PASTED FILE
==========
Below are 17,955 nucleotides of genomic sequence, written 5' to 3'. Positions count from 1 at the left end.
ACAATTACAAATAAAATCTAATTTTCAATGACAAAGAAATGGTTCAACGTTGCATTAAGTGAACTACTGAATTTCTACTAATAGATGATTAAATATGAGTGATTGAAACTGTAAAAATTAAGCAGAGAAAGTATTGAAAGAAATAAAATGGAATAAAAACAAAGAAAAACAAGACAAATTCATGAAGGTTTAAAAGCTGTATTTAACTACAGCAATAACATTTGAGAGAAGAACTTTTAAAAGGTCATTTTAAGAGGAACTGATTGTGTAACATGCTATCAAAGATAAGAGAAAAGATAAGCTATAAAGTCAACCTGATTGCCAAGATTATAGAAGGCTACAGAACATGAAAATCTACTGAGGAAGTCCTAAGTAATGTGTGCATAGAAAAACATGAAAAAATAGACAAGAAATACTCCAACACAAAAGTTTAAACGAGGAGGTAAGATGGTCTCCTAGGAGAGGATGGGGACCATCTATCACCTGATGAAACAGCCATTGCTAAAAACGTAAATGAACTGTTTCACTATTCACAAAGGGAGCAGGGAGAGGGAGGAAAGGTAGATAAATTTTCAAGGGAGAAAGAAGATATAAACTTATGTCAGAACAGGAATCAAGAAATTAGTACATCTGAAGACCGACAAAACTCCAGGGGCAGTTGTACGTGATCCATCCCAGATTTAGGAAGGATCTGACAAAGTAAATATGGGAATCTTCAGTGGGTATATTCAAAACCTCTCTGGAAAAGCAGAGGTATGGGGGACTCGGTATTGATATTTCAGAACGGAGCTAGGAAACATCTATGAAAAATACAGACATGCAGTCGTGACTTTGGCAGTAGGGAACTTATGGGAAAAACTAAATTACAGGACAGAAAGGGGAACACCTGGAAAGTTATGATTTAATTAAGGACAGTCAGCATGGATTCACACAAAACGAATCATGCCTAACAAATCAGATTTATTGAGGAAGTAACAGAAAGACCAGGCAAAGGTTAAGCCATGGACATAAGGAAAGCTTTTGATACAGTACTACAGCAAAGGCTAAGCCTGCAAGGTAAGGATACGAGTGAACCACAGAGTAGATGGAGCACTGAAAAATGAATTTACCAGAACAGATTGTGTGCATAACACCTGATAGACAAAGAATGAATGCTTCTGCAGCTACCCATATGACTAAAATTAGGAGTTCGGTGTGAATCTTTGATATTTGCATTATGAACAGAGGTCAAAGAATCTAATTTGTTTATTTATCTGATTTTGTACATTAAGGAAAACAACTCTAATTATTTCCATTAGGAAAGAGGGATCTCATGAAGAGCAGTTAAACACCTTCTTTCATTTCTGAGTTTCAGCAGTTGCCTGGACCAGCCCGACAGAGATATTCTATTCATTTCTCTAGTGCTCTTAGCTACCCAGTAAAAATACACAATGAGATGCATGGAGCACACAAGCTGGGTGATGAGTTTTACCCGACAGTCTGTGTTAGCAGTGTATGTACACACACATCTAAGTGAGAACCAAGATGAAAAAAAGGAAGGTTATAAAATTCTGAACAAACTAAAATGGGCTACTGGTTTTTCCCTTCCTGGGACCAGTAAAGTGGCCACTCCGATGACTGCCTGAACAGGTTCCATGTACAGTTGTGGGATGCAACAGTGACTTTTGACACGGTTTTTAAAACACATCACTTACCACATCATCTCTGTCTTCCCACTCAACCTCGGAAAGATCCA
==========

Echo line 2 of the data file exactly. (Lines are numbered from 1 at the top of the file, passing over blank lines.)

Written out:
ACAATTACAAATAAAATCTAATTTTCAATGACAAAGAAATGGTTCAACGTTGCATTAAGTGAACTACTGAATTTCTACTAATAGATGATTAAATATGAGTGATTGAAACTGTAAAAATTAAGCAGAGAAAGTATTGAAAGAAATAAAATGGAATAAAAACAAAGAAAAACAAGACAAATTCATGAAGGTTTAAAAGCTGTATTTAACTACAGCAATAACATTTGAGAGAAGAACTTTTAAAAGGTCATTTTAAGAGGAACTGATTGTGTAACATGCTATCAAAGATAAGAGAAAAGATAAGCTATAAAGTCAACCTGATTGCCAAGATTATAGAAGGCTACAGAACATGAAAATCTACTGAGGAAGTCCTAAGTAATGTGTGCATAGAAAAACATGAAAAAATAGACAAGAAATACTCCAACACAAAAGTTTAAACGAGGAGGTAAGATGGTCTCCTAGGAGAGGATGGGGACCATCTATCACCTGATGAAACAGCCATTGCTAAAAACGTAAATGAACTGTTTCACTATTCACAAAGGGAGCAGGGAGAGGGAGGAAAGGTAGATAAATTTTCAAGGGAGAAAGAAGATATAAACTTATGTCAGAACAGGAATCAAGAAATTAGTACATCTGAAGACCGACAAAACTCCAGGGGCAGTTGTACGTGATCCATCCCAGATTTAGGAAGGATCTGACAAAGTAAATATGGGAATCTTCAGTGGGTATATTCAAAACCTCTCTGGAAAAGCAGAGGTATGGGGGACTCGGTATTGATATTTCAGAACGGAGCTAGGAAACATCTATGAAAAATACAGACATGCAGTCGTGACTTTGGCAGTAGGGAACTTATGGGAAAAACTAAATTACAGGACAGAAAGGGGAACACCTGGAAAGTTATGATTTAATTAAGGACAGTCAGCATGGATTCACACAAAACGAATCATGCCTAACAAATCAGATTTATTGAGGAAGTAACAGAAAGACCAGGCAAAGGTTAAGCCATGGACATAAGGAAAGCTTTTGATACAGTACTACAGCAAAGGCTAAGCCTGCAAGGTAAGGATACGAGTGAACCACAGAGTAGATGGAGCACTGAAAAATGAATTTACCAGAACAGATTGTGTGCATAACACCTGATAGACAAAGAATGAATGCTTCTGCAGCTACCCATATGACTAAAATTAGGAGTTCGGTGTGAATCTTTGATATTTGCATTATGAACAGAGGTCAAAGAATCTAATTTGTTTATTTATCTGATTTTGTACATTAAGGAAAACAACTCTAATTATTTCCATTAGGAAAGAGGGATCTCATGAAGAGCAGTTAAACACCTTCTTTCATTTCTGAGTTTCAGCAGTTGCCTGGACCAGCCCGACAGAGATATTCTATTCATTTCTCTAGTGCTCTTAGCTACCCAGTAAAAATACACAATGAGATGCATGGAGCACACAAGCTGGGTGATGAGTTTTACCCGACAGTCTGTGTTAGCAGTGTATGTACACACACATCTAAGTGAGAACCAAGATGAAAAAAAGGAAGGTTATAAAATTCTGAACAAACTAAAATGGGCTACTGGTTTTTCCCTTCCTGGGACCAGTAAAGTGGCCACTCCGATGACTGCCTGAACAGGTTCCATGTACAGTTGTGGGATGCAACAGTGACTTTTGACACGGTTTTTAAAACACATCACTTACCACATCATCTCTGTCTTCCCACTCAACCTCGGAAAGATCCA